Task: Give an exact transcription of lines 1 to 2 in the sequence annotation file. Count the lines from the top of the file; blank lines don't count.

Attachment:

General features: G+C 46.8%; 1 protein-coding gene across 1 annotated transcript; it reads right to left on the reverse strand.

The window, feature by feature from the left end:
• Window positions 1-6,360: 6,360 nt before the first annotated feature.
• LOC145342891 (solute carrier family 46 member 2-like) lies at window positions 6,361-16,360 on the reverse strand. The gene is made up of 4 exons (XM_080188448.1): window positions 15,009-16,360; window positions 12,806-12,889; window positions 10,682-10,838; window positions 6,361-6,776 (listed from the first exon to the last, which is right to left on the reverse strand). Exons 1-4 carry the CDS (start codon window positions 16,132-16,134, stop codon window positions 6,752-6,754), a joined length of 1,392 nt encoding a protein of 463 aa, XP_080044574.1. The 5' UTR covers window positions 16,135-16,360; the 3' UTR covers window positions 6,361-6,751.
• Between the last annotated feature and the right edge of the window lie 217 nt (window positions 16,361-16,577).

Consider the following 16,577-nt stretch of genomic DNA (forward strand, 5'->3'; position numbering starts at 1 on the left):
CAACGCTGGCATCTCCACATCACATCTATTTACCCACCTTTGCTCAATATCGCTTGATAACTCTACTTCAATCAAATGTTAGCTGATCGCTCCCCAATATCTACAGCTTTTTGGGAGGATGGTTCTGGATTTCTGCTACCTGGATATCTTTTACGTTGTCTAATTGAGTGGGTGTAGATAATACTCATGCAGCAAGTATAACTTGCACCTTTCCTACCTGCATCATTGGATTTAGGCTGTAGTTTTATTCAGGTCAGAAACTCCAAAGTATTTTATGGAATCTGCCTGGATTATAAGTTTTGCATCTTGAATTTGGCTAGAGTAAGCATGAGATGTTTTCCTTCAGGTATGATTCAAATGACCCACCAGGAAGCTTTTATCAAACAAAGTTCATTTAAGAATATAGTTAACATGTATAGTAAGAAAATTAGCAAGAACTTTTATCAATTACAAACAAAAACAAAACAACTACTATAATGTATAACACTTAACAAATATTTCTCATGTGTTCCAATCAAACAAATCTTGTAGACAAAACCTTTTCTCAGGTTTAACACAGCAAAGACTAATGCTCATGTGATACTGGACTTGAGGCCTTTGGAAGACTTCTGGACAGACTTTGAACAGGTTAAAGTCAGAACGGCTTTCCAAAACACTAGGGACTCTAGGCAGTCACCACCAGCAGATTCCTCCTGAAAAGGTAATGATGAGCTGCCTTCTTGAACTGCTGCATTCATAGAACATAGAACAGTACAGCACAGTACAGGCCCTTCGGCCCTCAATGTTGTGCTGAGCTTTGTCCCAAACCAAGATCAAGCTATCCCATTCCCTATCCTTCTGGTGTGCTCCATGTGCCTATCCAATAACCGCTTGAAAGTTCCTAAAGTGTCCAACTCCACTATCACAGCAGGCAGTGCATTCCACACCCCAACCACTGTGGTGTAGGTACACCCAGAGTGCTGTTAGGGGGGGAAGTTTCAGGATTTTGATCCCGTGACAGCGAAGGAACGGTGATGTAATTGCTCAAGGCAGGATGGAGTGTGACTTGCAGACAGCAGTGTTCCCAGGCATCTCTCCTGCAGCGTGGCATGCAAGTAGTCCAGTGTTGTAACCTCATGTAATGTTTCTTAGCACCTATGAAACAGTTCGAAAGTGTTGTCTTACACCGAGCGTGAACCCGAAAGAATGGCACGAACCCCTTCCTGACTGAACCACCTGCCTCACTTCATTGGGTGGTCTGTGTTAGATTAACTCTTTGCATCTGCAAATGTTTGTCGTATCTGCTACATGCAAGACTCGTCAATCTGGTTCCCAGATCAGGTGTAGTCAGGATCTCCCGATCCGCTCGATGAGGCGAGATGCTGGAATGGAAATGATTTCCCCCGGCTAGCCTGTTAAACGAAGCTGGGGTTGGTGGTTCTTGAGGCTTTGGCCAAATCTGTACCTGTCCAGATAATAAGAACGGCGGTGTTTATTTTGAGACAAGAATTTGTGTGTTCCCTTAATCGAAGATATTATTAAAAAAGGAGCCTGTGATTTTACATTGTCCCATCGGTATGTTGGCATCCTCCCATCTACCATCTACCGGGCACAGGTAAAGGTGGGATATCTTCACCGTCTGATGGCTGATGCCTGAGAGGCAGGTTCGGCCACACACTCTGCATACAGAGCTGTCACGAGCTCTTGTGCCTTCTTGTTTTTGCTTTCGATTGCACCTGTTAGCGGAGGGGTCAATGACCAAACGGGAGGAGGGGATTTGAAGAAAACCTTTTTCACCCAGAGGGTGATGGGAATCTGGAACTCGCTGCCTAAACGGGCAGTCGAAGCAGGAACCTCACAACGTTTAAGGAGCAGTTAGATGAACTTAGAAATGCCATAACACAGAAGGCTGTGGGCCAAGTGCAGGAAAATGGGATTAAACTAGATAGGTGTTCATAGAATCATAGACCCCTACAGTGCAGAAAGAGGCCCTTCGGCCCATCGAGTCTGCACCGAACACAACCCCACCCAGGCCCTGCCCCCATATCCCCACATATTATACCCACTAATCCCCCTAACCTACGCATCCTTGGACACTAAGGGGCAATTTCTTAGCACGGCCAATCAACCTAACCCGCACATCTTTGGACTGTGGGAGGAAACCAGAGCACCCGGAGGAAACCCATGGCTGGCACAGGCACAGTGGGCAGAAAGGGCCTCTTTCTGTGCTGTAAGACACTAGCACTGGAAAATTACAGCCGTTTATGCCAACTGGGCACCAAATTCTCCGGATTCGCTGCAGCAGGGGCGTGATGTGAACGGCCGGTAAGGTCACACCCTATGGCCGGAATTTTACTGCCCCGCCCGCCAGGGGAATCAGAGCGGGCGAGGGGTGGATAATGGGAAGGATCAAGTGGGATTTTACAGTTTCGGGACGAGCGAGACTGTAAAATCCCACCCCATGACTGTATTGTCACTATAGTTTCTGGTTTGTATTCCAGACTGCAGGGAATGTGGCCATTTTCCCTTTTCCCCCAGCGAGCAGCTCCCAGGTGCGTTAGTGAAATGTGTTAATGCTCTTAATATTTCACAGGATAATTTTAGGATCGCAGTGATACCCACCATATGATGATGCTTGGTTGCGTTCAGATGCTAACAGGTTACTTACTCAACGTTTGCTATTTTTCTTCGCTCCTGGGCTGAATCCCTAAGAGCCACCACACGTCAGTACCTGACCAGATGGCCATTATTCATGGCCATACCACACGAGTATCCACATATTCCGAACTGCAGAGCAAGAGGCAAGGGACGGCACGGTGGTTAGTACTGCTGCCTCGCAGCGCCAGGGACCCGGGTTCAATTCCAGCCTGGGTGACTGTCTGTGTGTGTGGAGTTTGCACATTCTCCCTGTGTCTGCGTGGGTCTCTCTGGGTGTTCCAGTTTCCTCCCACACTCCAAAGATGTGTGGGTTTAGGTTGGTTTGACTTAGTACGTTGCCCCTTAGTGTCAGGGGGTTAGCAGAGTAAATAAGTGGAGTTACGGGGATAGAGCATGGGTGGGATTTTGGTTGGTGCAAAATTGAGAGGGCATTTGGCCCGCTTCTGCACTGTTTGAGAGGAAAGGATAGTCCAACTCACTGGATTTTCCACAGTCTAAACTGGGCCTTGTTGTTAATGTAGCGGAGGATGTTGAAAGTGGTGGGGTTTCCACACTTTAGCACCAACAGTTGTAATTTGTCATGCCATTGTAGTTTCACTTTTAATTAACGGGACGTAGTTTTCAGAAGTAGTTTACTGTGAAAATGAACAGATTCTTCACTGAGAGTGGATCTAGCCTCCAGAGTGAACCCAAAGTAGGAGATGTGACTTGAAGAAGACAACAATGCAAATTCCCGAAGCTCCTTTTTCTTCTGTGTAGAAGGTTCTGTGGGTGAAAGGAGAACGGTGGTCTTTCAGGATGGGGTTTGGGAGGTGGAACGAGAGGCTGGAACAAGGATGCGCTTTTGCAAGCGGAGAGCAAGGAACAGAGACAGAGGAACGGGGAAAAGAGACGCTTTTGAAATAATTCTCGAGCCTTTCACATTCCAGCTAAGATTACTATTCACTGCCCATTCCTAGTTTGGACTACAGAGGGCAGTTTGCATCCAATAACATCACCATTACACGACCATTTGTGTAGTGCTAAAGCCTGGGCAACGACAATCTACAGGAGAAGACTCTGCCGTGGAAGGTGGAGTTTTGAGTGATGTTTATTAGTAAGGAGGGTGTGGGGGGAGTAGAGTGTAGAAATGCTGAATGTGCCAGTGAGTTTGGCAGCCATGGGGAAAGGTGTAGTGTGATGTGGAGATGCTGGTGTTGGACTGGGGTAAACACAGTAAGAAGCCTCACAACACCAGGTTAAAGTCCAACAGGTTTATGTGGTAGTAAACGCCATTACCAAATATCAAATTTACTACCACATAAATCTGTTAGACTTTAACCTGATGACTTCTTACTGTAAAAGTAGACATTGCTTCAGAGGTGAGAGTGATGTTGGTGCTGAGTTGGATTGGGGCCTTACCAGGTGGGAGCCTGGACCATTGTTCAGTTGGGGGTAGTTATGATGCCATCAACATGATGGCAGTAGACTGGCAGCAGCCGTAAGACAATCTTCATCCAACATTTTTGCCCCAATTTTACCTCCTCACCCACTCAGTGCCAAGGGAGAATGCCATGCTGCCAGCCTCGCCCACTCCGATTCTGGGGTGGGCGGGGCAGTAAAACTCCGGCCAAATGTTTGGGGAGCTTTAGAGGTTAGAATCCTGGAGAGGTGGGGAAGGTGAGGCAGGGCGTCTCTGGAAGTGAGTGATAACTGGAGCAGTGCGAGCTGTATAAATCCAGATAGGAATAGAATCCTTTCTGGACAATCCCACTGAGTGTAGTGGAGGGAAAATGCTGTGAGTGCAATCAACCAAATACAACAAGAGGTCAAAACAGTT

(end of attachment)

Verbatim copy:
General features: G+C 46.8%; 1 protein-coding gene across 1 annotated transcript; it reads right to left on the reverse strand.

The window, feature by feature from the left end: